3. "Part of what makes Fitzgerald's novel such a favorite piece is the way he is able to analyze the society of which he was also a part. Through his characters, he not only captures a snapshot of middle- and upper-class American life in the 1920s, but also conveys a series of criticisms as well. Through the characterization in The Great Gatsby, Fitzgerald explores the human condition as it is reflected in a world characterized by social upheaval and uncertainty, a world with a direct underlying historical basis. By emphasizing social groupings and how they do or do not interact with each other (see the Critical Essays section in this Note for further explorations), Fitzgerald establishes a sense the urgency. The Jazz Age society so clearly shown in The Great Gatsby is, in effect, on a very dangerous course when people like Tom, Daisy, and Jordan are at the top of the ladder, working hard to ensure no one else climbs as highly as they. Through Gatsby, Fitzgerald demonstrates the enterprising Jazz Ager, someone who has worked hard and profited from listening and responding to the demands of the society. Unfortunately, despite his success, Gatsby (and all of the people he represents) is never able to capture his elusive dreams. Fitzgerald's story, although a fiction, is informed by reality, helping to make it one of the most treasured pieces of early twentieth century American fiction.". (CliffsNotes.)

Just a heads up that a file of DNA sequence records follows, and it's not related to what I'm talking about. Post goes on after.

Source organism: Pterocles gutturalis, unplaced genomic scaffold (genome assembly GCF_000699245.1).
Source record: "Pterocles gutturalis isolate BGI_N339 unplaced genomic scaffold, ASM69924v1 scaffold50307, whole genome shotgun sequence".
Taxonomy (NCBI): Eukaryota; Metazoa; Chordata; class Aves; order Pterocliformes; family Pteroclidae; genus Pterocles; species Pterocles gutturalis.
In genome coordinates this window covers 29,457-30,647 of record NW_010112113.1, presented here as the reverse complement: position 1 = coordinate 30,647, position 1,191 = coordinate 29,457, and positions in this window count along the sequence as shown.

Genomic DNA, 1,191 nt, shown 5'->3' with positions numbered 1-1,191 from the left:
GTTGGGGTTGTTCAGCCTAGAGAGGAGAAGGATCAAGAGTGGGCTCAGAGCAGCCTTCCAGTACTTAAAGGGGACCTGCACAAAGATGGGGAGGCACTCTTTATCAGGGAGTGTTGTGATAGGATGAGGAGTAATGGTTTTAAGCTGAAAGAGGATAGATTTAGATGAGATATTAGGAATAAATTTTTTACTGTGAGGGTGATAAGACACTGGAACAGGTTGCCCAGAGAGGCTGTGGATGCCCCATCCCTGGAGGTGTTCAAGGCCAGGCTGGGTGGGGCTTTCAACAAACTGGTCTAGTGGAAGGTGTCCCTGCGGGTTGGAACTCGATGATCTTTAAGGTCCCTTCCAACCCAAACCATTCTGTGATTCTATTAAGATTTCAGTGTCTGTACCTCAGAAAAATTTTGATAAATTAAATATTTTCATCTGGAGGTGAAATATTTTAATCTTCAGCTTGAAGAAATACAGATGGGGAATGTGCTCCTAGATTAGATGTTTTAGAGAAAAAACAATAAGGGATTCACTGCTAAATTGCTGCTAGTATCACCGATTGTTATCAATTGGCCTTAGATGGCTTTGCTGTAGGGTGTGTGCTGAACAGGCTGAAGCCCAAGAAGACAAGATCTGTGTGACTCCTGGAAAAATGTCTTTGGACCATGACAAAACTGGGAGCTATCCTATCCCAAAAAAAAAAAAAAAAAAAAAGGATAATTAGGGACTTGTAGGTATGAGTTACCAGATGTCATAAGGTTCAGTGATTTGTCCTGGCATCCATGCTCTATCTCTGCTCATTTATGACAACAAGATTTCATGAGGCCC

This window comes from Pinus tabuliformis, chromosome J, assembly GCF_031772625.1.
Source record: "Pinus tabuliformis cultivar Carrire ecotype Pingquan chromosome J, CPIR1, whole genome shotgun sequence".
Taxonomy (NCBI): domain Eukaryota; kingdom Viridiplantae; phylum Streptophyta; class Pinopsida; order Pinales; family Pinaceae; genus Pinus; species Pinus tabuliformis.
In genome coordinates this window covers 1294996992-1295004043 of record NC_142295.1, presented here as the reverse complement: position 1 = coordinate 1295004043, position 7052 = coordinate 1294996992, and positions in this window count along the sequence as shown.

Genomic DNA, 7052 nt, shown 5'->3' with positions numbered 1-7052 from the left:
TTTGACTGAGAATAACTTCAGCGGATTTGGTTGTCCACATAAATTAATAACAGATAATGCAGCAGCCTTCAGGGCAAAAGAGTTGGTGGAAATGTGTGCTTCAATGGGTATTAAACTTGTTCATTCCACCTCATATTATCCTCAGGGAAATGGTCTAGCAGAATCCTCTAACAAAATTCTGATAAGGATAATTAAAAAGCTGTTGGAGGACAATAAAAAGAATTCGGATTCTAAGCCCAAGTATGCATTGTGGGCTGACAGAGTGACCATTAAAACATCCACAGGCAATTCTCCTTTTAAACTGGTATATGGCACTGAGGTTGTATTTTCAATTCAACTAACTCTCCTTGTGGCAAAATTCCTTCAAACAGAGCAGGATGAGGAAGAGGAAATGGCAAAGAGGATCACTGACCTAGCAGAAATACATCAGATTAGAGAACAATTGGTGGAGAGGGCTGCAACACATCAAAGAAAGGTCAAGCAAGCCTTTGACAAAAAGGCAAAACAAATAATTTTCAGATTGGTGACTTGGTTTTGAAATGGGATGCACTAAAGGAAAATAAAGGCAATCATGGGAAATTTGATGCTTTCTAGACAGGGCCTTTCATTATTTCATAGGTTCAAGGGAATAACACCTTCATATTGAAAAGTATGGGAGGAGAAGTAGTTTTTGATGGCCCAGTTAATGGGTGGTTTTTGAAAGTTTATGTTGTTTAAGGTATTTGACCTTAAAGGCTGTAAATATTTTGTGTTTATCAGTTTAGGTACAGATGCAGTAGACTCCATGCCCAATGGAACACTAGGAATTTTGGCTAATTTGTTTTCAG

4. "Fitzgerald fails at that, most egregiously where it most matters: in the relationship between Daisy and Gatsby. This he constructs out of one part nostalgia, four parts narrative expedience, and zero parts anything else—love, sex, desire, any kind of palpable connection. Fitzgerald himself (who otherwise expressed, to anyone who would listen, a dazzled reverence for his own novel) acknowledged this flaw. Of the great, redemptive romance on which the entire story is supposed to turn, he admitted, 'I gave no account (and had no feeling about or knowledge of) the emotional relations between Gatsby and Daisy.'" (Vulture.)